I asked Joseffer to answer a few questions about n95 and his history of documenting San Francisco.
48hills What was the inspiration for shooting the film?
JASON JOSEFFER I grew up in San Francisco, and my only previous recollection of smoke and ash from fires was the tragic Oakland hills fire of 1991. It was a big deal and it felt like a phenomenon of the time. The past few years it feels like we have major episodes of smoke suffocating the Bay Area several times a year. It’s sad that these wildfires are becoming a norm and even something to be expected each year. I work professionally as a cinematographer and I felt compelled to throw a face mask on and capture San Francisco as the Air Quality Index hit 271. It was a spontaneous decision and the entire piece was shot over a few hours while wandering around downtown on November 16.
48H How did you choose to process the video this way (infrared), and what do you think it says about the toxic experience we went through.
JJ I had experimented with infrared cinematography while shooting a dance film a couple years back and I always wanted to explore it further. Infrared is a spectrum that the human eye can’t see, but a camera can given the right setup. I used an infrared filter in front of the digital sensor to block out visible light and allow it to see the infrared spectrum. The result is a near chromatic look with splashes of blue and orange.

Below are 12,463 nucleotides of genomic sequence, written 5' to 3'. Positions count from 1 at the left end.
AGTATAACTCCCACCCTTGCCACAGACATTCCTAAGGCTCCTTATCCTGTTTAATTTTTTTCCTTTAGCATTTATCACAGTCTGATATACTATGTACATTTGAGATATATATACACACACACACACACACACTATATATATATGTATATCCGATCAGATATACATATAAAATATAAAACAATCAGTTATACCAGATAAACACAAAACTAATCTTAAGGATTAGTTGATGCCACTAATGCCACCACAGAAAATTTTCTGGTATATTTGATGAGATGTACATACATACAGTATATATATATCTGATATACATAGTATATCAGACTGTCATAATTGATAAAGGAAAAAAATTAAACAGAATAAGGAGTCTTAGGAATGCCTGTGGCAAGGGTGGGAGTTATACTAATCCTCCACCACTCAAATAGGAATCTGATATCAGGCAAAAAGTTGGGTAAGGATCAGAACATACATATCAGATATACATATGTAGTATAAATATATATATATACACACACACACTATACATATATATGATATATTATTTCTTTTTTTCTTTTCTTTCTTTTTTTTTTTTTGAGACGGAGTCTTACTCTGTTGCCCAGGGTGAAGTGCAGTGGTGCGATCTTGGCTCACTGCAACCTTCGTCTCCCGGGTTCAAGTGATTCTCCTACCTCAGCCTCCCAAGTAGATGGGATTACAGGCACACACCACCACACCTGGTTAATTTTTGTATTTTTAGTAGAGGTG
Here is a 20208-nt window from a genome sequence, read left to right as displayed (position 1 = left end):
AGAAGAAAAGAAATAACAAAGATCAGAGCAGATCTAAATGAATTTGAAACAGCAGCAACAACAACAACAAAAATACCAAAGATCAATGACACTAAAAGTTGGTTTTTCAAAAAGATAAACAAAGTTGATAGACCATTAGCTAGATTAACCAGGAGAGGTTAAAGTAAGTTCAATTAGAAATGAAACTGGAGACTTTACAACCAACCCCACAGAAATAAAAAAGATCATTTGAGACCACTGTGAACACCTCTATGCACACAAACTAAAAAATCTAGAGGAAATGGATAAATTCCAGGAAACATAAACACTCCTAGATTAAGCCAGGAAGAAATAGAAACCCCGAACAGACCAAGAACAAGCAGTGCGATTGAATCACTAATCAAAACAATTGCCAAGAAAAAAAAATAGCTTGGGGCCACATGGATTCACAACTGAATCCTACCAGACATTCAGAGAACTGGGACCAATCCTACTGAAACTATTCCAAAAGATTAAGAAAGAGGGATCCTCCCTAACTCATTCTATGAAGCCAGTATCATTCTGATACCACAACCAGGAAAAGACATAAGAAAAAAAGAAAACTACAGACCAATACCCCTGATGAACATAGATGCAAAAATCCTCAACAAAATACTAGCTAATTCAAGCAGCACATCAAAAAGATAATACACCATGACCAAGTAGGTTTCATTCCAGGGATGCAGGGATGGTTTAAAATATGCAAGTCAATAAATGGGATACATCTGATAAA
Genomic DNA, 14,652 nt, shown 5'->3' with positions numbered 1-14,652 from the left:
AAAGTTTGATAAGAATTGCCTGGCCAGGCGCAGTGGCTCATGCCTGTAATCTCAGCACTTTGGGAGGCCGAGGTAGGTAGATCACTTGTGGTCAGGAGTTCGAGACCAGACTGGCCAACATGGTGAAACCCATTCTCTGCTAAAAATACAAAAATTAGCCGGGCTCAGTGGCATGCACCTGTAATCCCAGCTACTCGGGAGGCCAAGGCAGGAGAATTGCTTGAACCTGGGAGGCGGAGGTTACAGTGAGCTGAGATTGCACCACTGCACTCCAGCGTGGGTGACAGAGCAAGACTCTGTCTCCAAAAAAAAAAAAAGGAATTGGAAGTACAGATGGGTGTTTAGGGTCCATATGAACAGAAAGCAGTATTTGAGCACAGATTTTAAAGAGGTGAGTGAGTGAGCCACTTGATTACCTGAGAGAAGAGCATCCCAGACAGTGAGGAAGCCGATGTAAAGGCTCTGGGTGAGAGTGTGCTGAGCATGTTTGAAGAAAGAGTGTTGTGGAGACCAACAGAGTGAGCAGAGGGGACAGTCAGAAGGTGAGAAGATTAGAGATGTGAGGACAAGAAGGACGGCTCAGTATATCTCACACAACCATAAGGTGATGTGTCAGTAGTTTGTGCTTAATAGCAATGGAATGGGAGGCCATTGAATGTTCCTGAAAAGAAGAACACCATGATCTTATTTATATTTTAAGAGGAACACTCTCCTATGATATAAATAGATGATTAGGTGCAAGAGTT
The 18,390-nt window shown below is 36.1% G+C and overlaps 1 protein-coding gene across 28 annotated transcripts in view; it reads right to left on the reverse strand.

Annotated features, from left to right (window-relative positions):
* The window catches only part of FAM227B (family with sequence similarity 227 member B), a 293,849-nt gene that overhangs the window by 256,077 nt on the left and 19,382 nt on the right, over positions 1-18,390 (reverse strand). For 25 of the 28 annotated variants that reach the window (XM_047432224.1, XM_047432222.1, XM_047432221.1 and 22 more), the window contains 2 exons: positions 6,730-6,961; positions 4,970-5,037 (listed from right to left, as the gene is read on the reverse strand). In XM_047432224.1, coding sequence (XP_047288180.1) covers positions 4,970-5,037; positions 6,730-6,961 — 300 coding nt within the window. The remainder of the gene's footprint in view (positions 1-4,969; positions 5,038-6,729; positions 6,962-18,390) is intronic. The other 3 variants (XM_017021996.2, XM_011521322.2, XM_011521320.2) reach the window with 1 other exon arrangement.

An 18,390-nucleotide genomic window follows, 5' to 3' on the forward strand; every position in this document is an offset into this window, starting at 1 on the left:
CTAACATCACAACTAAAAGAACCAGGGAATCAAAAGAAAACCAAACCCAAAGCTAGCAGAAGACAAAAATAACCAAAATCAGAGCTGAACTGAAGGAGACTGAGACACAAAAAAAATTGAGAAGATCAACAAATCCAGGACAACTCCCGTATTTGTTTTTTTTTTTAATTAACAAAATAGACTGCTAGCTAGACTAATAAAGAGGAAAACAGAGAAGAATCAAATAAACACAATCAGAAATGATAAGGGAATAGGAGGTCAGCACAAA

The look is alien and other-worldy which is exactly how San Francisco felt as people all over the city wore respirators while venturing outside. Earlier that day, I went to a hardware store and the staff continuously announced that all N95 respirators had been sold out. Shortly after, I got a call that my upcoming shoot was cancelled due to smoke, and I was free to grab my camera and shoot downtown. Shooting in infrared was a spontaneous decision, but felt appropriate given that the city’s post-apocalyptic feel.
48H You have a very in-depth local background, what else are you working on?
JJ I grew up in San Francisco’s Excelsior district and learned photography from my father as a child. I later had a cable-access television show which triggered an interest in filmmaking and prompted me to pursue a film degree from UC Santa Cruz. I’ve been working as a cinematographer for over a decade shooting films, documentaries and commercials. Occasionally I direct my own projects and am in the fundraising stages of a feature-length documentary about the street corner of Geneva at Mission. The bustling street corner is rich with complexity and is a crossroad of culture and ideas.
When Rami Malek was originally cast to play Freddie Mercury in Queen biopic “Bohemian Rhapsody,” (opening Friday), he knew little about the lead singer beyond his music and peacockish performance style.